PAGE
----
Does the title of this post, for some reason unknown to you, remind you of spiderwebs or perhaps a memory of you staring at a blank piece of paper, with anxiety knotting up your chest and stomach, as your English teacher gives you a warning glare that says, “WRITE or else!”?
Well, try not to fret. This post certainly doesn’t pose any threat of detention or extra homework. It does, however, ask that you rethink what you think you know about pre-writing.
Pre-Writing Consists of Three Main Events
1) An outside occurrence, may it be a something that happens physically to you, or a book or article read, or movie watched, or conversation had, or comment, quote or opinion heard, that forces you to want to think more thoroughly about the occurrence. You may even be moved to produce a piece of writing to express your thoughts to other people, whether it be a letter to an individual, publication or organization, or a research report or an article, etc.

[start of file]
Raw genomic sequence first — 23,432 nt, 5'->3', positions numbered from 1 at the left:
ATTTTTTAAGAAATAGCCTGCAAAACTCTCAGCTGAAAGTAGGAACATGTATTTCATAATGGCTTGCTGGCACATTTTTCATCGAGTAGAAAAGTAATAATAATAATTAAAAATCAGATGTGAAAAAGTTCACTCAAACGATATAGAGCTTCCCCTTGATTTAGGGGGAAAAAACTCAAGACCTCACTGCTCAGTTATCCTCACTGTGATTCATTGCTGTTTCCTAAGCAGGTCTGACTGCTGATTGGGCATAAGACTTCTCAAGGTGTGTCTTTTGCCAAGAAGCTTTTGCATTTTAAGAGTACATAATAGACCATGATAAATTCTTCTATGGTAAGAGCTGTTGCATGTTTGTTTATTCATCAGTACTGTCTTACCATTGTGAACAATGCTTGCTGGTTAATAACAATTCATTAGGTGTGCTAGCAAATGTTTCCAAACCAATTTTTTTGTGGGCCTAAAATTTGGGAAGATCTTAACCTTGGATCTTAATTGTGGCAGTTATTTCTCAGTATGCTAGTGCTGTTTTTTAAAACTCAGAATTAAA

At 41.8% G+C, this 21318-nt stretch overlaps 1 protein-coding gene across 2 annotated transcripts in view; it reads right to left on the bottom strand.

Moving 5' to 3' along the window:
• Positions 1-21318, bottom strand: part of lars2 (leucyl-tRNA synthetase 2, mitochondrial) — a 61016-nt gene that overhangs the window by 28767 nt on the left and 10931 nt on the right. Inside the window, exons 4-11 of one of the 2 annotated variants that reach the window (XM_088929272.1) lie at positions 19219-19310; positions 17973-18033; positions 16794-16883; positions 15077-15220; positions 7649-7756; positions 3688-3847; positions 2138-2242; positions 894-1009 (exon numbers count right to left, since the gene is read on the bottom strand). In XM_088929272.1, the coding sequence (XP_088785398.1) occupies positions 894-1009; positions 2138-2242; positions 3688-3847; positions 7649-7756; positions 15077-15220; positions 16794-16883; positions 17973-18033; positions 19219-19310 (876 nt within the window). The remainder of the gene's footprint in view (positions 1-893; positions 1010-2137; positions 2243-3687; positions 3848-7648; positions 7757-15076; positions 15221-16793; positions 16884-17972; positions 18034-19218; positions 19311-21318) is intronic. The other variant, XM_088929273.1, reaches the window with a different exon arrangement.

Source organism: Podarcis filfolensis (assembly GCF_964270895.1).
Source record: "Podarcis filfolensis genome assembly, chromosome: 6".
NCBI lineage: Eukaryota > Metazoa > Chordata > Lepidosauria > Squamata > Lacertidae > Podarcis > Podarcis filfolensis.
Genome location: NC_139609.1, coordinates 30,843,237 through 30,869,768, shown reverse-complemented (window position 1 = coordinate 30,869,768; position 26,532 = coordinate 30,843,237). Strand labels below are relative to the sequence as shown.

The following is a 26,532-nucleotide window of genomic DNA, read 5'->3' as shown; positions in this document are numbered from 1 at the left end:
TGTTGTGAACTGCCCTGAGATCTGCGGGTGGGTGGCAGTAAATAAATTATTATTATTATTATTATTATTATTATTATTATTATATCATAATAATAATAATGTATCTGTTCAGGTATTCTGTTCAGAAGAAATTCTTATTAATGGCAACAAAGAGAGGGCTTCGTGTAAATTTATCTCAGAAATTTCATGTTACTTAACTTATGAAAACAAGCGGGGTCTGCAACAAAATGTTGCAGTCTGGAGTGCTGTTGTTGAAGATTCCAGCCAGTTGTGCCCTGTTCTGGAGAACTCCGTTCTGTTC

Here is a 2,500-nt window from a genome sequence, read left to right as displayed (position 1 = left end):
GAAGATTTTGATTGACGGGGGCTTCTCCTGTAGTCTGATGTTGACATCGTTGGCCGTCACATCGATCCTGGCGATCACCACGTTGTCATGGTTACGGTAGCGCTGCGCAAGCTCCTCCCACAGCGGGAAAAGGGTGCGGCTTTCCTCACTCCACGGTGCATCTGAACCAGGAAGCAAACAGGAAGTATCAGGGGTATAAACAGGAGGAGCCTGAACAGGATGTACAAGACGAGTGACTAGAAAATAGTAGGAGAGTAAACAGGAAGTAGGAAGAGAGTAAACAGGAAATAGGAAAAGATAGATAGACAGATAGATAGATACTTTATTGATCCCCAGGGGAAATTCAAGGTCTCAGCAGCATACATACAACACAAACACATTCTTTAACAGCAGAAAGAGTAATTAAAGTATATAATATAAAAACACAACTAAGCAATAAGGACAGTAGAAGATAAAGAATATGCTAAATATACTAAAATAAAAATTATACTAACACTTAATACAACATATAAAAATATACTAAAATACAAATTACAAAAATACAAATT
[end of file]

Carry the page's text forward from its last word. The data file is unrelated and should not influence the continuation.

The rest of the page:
2) Use of a pre-writing tool to help sort out your ideas and help you to recognize what you know and don’t know about the topic of interest.
3) Analysis and Decision. Do you have enough information to form an opinion or begin to draft about the topic? Do you still have unanswered questions to which you must find answers? What are those questions?
The answers to these questions in step three will help to either guide research for a more informed opinion/letter, etc. or it will lead to drafting. Or maybe it won’t.
Either way, it is important to realize that the PURPOSE of pre-writing ISN’T TO PRODUCE any writing. The purpose of PRE-WRITING is to ASSIST in THOUGHT-GATHERING and ORGANIZATION.